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Wendy’s, KFC, Oreos and other big-name brands have seen enormous results by investing in expert social media managers. According to eMarketer, 90.4% of millennials, 77.5% of Generation X, and 48.2% of Baby Boomers actively use social media. That means social media managers that can successfully tap into these audiences are invaluable to the business.

But can emerging brands find and leverage witty social media talent like these big brands? We’ve asked social media industry leaders about the importance of social media managers and the particular skills, traits and best-practices these roles require.

Why Emerging Brands Need Great Social Media Managers

“In this day and age, emerging brands do need a dedicated social media manager,” said Lydia Mansel, head of content at SEO My Business, “but that doesn’t mean it’s their only job.” While posting on social media is crucial, many smaller companies can benefit from a smart social media manager that can help with other aspects of their overall marketing strategy as well. This is especially true for companies that have a smaller social media presence and more manageable posting cadence.

For example, a social media manager is often capable of copywriting, PR and other essential marketing functions. “Social media is just one piece of the overall marketing strategy,” Mansel continued, “it’s necessary, but if you hire a smart, capable employee, they’ll be able to help grow the company in more ways than posting online.” They can establish connections with prospective and existing customers not just through social media, but also through other digital marketing channels.

Moreover, Ryan Pitylak, founder & CMO of ZenBusiness believes great social media managers are able to build a sense of positivity around the brand. “They come up with great ideas,” he explained, “producing posts with the perfect blend of creativity and humor.” While Pitylak believes it’s possible for emerging brands to attract social media managers on par with the big-name brands, companies need to be thorough with job advertisements and reviewing applicants. “There will ideally be an opportunity to show creativity in the writing of application form responses and answering of interview questions.”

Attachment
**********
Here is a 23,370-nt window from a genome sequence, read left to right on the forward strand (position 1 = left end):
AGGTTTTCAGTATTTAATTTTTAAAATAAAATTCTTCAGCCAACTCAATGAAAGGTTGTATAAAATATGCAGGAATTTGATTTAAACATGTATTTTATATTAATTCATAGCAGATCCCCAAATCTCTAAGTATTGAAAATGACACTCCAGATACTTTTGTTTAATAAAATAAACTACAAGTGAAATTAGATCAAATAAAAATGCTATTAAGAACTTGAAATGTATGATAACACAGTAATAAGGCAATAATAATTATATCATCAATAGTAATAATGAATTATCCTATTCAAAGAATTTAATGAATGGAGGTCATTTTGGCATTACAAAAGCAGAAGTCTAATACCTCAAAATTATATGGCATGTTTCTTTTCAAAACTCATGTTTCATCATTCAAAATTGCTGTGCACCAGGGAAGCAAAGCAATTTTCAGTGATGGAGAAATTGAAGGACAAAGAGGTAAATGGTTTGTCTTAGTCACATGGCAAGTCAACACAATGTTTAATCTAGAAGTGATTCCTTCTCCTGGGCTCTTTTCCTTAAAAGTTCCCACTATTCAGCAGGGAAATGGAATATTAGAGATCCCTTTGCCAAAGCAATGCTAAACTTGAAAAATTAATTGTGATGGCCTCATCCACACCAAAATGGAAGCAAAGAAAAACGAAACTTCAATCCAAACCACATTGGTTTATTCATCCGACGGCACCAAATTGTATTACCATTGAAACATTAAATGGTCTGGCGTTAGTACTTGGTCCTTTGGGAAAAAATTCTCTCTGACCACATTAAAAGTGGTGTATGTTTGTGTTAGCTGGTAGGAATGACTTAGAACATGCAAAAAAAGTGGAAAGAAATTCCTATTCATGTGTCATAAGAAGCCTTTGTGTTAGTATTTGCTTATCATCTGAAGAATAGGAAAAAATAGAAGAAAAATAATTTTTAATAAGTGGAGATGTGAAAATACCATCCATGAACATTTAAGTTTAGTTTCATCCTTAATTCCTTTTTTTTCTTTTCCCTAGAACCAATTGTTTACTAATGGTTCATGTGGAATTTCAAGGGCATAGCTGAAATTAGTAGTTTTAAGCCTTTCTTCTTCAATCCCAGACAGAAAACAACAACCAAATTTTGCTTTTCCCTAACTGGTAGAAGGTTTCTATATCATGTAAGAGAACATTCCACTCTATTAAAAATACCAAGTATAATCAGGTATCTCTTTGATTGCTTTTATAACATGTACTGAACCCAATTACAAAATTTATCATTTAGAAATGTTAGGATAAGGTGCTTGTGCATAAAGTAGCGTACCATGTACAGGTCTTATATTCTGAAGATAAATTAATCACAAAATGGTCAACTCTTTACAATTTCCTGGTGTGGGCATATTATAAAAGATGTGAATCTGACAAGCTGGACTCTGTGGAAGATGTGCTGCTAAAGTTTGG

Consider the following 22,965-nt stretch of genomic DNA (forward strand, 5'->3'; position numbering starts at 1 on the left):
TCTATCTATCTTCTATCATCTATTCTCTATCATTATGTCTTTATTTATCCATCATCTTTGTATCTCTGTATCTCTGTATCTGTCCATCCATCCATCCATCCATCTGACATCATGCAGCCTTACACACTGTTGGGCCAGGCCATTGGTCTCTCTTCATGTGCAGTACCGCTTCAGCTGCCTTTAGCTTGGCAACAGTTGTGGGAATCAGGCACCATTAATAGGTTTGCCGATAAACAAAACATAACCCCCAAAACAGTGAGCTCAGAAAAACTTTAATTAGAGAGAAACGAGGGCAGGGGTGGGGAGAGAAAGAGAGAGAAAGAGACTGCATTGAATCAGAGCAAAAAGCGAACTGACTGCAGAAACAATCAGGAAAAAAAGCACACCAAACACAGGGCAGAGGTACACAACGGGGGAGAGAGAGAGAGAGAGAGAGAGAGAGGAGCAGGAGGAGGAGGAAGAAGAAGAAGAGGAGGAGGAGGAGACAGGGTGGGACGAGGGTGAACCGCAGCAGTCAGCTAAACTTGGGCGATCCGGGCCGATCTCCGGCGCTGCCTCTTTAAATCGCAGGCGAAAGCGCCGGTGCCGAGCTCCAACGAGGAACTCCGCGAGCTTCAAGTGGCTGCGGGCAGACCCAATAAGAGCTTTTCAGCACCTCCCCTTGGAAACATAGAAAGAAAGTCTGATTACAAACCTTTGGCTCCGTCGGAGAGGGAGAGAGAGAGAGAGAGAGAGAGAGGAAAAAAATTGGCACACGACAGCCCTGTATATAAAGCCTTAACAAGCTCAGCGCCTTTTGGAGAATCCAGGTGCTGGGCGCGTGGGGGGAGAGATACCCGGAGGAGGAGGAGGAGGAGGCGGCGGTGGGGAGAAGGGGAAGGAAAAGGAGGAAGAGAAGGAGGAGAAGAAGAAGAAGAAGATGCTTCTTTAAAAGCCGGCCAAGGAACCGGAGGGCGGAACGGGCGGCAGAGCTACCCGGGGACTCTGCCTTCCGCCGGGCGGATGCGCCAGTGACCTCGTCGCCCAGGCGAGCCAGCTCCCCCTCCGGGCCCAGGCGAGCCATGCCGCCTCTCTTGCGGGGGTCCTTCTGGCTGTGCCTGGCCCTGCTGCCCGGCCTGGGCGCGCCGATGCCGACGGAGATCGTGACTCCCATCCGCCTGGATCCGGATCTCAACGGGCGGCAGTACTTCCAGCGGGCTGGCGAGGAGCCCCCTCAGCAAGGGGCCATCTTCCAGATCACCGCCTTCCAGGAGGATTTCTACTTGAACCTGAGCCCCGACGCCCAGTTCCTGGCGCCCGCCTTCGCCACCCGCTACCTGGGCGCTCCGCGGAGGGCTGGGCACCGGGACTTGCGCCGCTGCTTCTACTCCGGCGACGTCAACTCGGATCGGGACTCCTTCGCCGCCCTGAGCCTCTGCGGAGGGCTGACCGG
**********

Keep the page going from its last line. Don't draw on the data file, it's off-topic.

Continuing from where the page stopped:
Related Article: 6 Social Media Best Practices for Brands

The Skills, Traits and Best-Practices of a Social Media Manager

When brands are searching for their own witty social media manager, here are some characteristics the experts recommend looking for:

Thought Leadership

“A good social media manager should have an excellent understanding of the business and the types of people that they are expected to engage with,” Pitylak suggested. They need to have their finger on the pulse in terms of news about the company and how this fits into a broader industry context. “Their own social media pages should be updated and prove they are on top of trends,” Pitylak added. A candidate may say they’re an industry expert, but reviewing their online presence is the best way to ensure they’re following the industry closely.

Lifelong Learning

“A good social media manager should be able to write, self-edit, understand data and analytics and be a lifelong learner,” Mansel said. Social media in 2020 is far different from what it was in 2015 and likely will be in the future. Social media platforms come and go, algorithms change, and other factors make social media management a rapidly changing role. The best social media managers show that they are ready to continuously learn and improve their skills and knowledge throughout their careers.


Social media managers have a heavy workload and a constantly changing calendar because their front-facing role attracts feedback from the CEO, sales representatives, and everyone in between. “Social media managers have to think outside of the box,” Mansel explained, “in order to produce quality, original content on a daily basis.” This requires strong organization and productivity to achieve the best results.


“When hiring a witty social media manager,” Pitylak said, “you’re looking for personality and charm more than a lengthy CV.” That means a new graduate with little experience could be a better fit for a brand in terms of attitude and tone of voice than more senior candidates. For Pitylak, characteristics like a sense of humor, empathy and storytelling ability far outweigh work experience.


Mansel believes the most important practice of social media managers is exercising curiosity every day. “Social media success requires trying new things,” she explained, “new platform features, new content, new ways of production.” When it comes down to it, many social media posts fail to bring real results, and the best social media managers are ready to try something new the next day. “It’s a dynamic world that only the bravest of social media managers excel in.”